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New findings show risk of death from COVID-19 lessens, but infection still can cause issues 3 years later

MedicalXpress Breaking News-and-Events May 31, 2024

New findings on long COVID—long-term effects on health experienced by many who have had COVID-19—present a good-news, bad-news situation, according to a study at Washington University School of Medicine in St. Louis and the Veterans Affairs St. Louis Health Care system.

The bad news: COVID-19 patients who were hospitalized within the first 30 days after infection face a 29% higher risk of death in the third year compared with people who have not had the virus. However, the three-year death risk still marks a significant decline compared with such risk at the one- and two-year marks post-infection. The findings also show that even people with mild COVID-19 were still experiencing new health problems related to the infection three years later.

The good news: The increased risk of death diminishes significantly one year after a SARS-CoV-2 infection among people who were not hospitalized for the virus. This demographic accounts for most people who have had COVID-19.

The research, published May 30 in Nature Medicine, tracked the virus's health effects in people three years after being infected with the original strain of COVID-19 in 2020. That year, about 20 million people tested positive for the virus in the U.S. The new study assessed the risk of death and 80 adverse health conditions in people three years after being diagnosed with COVID-19.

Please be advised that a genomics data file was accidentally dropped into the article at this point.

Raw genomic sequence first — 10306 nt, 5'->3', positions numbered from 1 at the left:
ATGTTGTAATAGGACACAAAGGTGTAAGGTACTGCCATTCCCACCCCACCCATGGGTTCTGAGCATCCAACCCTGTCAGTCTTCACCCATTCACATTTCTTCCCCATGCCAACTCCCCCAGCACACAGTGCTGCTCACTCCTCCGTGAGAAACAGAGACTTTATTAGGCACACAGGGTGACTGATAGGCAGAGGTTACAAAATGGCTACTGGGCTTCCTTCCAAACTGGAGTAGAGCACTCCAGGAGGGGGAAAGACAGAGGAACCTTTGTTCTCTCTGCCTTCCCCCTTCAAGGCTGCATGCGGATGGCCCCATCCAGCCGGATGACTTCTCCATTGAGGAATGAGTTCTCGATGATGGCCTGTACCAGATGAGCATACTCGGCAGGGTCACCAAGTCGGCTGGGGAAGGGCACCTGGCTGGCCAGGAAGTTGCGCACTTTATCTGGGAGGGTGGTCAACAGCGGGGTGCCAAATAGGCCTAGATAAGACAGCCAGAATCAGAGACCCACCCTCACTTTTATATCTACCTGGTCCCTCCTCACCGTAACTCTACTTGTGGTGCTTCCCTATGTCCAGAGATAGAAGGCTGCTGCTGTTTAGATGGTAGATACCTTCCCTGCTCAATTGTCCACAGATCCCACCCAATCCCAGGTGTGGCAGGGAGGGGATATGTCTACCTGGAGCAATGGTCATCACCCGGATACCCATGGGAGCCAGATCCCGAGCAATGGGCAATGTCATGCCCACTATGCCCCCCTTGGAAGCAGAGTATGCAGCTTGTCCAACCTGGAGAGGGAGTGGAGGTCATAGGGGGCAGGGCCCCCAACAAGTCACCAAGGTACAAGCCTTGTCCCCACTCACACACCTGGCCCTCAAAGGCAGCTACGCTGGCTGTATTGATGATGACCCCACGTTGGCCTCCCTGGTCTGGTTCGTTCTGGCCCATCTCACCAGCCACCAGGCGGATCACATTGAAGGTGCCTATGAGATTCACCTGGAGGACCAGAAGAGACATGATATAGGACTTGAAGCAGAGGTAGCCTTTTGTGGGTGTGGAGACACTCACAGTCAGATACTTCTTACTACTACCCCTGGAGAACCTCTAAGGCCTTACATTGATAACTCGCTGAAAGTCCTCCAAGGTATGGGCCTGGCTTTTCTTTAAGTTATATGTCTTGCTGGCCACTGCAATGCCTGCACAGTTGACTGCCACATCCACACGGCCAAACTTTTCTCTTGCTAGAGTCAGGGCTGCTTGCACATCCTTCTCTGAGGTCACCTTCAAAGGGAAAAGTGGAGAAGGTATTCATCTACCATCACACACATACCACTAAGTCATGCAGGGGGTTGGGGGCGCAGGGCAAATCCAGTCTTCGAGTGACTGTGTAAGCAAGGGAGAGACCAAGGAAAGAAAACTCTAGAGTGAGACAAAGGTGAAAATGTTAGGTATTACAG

"We aren't sure why the virus's effects linger for so long," said senior author Ziyad Al-Aly, MD, a Washington University clinical epidemiologist and a global leader in long COVID research.

"Possibly it has to do with viral persistence, chronic inflammation, immune dysfunction or all the above. We tend to think of infections as mostly short-term illnesses with health effects that manifest around the time of infection. Our data challenges this notion. I feel COVID-19 continues to teach us—and this is an important new lesson—that a brief, seemingly innocuous or benign encounter with the virus can still lead to health problems years later."

Up to 10% of people infected with the virus experience long COVID, according to federal data.

Al-Aly's prior research has documented COVID-19's damage to nearly every human organ, contributing to diseases and conditions affecting the lungs, heart, brain, and the body's blood, musculoskeletal and gastrointestinal (GI) systems.

Such studies with longer follow-up are limited, said Al-Aly, a nephrologist who treats patients at the Washington University-affiliated John J. Cochran Veterans Hospital in midtown St. Louis. "Addressing this knowledge gap is critical to enhance our understanding of long COVID and will help inform care for people suffering from long COVID."